November 21, 2012
Korean Thanksgiving: Chuseok History (Part 1)
It’s Thanksgiving time in the United States again, and I am preparing activities for my students about the American version of Thanksgiving. Yes, I said the American version of Thanksgiving. When I say version I should also say that I don’t plan to bring up the plight of the Native Americans before and after the Pilgrim Thanksgiving, but that is something people should know the truth about. Nor do I plan on bringing up the fact that main course of the Pilgrim Thanksgiving was actually deer and not turkey.
What I am talking about is that most countries or cultures have their own versions of Thanksgiving. Harvest festivals have been around for centuries, and are known as something different in every culture. In Korea, the harvest festival is known as Chuseok, or Hangawi from the old Korean language.
The date of Chuseok is based on the lunar calendar and falls on the 15th day of the 8th month on the Autumn Equinox. Since Chuseok is based on the lunar calendar, and not the western Gregorian, calendar the date changes from year to year. Usually Chuseok happens in the middle or later part of September, but sometimes it can happen in early September or early October. Chuseok is a family holiday, and families get together and go back to their hometowns, where they offer tribute and respect to their ancestors.
A lot of places are closed on Chuseok, and that makes it tougher to get around since there are less taxi drivers around. For many people as well as my school, it accounts for three days off. There is the actual day of Chuseok off, plus the day before and the day after.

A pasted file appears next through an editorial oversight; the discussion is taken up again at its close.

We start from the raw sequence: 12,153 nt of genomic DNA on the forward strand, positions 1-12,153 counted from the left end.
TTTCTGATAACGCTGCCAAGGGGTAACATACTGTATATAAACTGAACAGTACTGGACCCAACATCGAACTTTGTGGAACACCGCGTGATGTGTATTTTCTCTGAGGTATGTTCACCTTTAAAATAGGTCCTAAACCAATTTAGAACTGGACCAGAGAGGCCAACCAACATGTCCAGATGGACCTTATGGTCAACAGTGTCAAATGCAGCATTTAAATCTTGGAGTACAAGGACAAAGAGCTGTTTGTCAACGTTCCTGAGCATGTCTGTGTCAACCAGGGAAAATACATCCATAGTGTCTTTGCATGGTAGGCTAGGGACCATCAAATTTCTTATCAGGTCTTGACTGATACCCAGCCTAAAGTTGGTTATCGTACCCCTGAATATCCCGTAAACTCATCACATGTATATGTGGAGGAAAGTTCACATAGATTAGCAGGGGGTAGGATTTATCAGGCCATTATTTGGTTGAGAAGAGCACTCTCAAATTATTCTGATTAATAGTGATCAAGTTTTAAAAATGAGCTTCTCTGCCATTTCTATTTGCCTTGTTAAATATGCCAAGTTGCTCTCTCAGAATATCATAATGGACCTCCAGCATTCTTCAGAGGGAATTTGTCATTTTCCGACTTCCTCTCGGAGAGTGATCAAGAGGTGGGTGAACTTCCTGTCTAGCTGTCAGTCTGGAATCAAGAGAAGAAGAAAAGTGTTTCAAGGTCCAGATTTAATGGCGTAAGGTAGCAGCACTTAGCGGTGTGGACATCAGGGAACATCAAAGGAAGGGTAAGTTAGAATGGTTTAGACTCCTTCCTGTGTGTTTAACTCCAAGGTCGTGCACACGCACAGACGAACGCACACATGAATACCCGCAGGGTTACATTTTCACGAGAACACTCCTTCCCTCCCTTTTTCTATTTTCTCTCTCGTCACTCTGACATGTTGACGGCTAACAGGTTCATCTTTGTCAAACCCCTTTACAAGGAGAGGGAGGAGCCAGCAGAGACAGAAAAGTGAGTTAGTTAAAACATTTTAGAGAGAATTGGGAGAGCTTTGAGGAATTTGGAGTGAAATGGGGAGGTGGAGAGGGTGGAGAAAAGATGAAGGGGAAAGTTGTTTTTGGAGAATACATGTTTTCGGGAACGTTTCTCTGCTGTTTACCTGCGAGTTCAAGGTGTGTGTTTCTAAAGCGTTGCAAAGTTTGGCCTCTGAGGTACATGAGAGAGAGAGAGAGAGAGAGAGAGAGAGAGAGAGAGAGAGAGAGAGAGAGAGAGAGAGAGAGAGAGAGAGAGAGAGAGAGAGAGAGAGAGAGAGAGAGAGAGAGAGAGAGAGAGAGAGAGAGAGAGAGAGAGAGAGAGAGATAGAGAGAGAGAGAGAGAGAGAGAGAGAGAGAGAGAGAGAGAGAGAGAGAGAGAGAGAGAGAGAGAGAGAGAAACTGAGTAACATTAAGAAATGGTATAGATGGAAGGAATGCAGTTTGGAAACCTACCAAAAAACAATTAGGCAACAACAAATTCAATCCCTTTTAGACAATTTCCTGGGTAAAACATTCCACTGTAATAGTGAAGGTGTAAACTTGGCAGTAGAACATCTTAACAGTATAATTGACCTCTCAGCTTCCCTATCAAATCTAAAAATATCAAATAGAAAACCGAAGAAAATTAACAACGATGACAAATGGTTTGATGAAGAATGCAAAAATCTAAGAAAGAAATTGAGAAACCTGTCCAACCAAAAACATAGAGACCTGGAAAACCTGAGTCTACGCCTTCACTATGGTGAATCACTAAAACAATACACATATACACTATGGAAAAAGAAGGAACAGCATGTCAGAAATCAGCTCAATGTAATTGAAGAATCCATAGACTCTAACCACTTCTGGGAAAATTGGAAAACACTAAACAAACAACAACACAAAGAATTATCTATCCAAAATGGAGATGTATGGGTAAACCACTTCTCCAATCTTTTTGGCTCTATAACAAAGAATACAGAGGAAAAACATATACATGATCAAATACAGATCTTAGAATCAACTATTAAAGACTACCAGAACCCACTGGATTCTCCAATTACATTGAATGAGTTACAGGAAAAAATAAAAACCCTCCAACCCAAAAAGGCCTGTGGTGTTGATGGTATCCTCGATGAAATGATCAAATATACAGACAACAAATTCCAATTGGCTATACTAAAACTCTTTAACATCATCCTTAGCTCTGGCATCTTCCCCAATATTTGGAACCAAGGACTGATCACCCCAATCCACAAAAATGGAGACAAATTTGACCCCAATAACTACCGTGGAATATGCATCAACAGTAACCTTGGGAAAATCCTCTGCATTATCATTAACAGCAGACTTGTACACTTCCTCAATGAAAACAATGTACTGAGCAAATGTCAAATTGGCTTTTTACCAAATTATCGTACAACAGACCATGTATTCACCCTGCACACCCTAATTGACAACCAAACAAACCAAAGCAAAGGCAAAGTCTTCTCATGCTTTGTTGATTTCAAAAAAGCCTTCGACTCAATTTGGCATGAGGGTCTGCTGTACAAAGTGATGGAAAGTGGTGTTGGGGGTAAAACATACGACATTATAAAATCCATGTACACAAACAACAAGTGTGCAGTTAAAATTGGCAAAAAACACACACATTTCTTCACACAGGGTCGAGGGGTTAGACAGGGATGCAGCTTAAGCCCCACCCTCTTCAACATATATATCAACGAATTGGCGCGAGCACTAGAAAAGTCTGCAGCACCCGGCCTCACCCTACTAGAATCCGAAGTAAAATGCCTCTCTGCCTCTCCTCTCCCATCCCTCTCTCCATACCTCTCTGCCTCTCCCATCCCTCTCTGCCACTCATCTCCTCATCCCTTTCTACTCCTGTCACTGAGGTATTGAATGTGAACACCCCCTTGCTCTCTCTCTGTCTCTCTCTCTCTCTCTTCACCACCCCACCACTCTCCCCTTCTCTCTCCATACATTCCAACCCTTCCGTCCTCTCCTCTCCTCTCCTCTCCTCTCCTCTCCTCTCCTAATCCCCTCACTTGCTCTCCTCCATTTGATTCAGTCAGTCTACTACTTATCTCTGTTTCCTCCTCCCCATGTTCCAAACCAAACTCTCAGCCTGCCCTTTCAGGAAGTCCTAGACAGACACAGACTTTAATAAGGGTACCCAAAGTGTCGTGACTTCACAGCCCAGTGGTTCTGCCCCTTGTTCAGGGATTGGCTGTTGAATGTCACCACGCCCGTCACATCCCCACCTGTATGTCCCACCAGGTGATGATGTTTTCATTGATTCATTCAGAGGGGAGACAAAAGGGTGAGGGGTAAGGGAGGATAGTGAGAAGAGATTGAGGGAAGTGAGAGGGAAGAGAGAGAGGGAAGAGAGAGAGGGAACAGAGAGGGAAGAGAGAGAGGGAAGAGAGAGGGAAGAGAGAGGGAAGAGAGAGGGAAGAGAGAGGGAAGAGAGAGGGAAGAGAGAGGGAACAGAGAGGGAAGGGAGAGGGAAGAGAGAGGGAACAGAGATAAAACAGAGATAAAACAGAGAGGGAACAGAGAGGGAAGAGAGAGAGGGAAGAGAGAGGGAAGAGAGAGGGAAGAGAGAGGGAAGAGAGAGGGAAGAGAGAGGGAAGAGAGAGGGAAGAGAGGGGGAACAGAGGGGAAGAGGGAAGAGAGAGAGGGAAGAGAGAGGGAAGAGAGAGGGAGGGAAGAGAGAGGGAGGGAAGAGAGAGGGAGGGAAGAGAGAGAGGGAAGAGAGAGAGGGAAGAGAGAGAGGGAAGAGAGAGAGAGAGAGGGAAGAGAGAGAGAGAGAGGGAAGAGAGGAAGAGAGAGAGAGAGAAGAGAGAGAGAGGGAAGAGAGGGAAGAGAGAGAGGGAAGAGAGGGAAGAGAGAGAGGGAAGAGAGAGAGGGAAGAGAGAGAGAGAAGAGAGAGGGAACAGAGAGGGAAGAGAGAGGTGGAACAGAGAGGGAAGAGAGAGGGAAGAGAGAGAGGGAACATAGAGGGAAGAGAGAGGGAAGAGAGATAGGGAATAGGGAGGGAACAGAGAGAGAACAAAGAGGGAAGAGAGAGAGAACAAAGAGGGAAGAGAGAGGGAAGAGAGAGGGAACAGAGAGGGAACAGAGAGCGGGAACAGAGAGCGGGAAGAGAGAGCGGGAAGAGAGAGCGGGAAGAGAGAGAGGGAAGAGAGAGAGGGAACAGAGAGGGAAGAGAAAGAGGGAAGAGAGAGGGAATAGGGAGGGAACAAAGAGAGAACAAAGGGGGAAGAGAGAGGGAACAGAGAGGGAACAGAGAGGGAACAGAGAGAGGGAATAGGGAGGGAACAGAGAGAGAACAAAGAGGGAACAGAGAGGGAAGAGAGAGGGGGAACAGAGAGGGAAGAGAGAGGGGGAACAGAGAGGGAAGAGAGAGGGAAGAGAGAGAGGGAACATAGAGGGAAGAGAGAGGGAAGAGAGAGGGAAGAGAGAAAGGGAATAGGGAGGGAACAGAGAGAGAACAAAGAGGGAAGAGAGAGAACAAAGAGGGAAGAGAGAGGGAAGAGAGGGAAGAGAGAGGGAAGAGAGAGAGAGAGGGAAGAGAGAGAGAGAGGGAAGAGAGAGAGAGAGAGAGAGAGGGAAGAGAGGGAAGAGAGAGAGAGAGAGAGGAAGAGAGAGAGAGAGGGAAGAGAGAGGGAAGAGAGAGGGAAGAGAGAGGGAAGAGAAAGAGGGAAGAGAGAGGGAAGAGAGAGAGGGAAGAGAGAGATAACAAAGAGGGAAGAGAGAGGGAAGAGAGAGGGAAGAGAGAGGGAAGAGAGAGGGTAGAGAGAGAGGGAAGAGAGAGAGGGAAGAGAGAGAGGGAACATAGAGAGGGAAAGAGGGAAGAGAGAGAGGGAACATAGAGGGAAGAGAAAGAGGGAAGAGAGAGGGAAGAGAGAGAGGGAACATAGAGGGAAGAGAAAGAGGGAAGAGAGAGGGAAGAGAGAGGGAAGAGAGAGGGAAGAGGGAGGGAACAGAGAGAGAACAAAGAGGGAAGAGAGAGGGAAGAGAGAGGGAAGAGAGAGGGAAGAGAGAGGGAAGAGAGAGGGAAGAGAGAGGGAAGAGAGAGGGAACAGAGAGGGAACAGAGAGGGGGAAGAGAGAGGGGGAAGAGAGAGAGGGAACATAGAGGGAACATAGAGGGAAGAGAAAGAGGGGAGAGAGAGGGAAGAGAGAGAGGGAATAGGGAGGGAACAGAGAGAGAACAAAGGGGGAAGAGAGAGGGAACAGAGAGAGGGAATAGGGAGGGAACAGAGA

The question is how did Chuseok start? Many people including Korean children know the tall tale of the Pilgrims and the Native Americans sitting down and having a peaceful feast.
There are a few theories as to how Chuseok started. The theory that goes back furthest in time is that when Korea was a shamanistic country, they offered tributes of the harvest to their deity and to their ancestors. As a historian, it is very easy for me to believe that Chuseok originated as a religious ceremony or ritual.
The second theory is that Chuseok came from the Shilla dynasty, and it started as a month-long weaving contest between two teams. After a month of weaving the team that had woven the most cloth was declared the winner. The winning team would be served a large feast, and the losing team served them.
The third theory is that Chuseok was started by the Shilla having a different party. It has been claimed that the Shilla won a great victory over their rival kingdom of the Baekje. In celebration, they had weaving competitions as well as wrestling and archery competitions. The Shilla archers were supposedly very highly skilled and expert archers, but I digress. All of these could have combined overtime and transformed the holiday into the Chuseok it is today.
The Good: Even though our countries can be vastly different, taking time during the fall and spending time with family and friends is an important thing to do.
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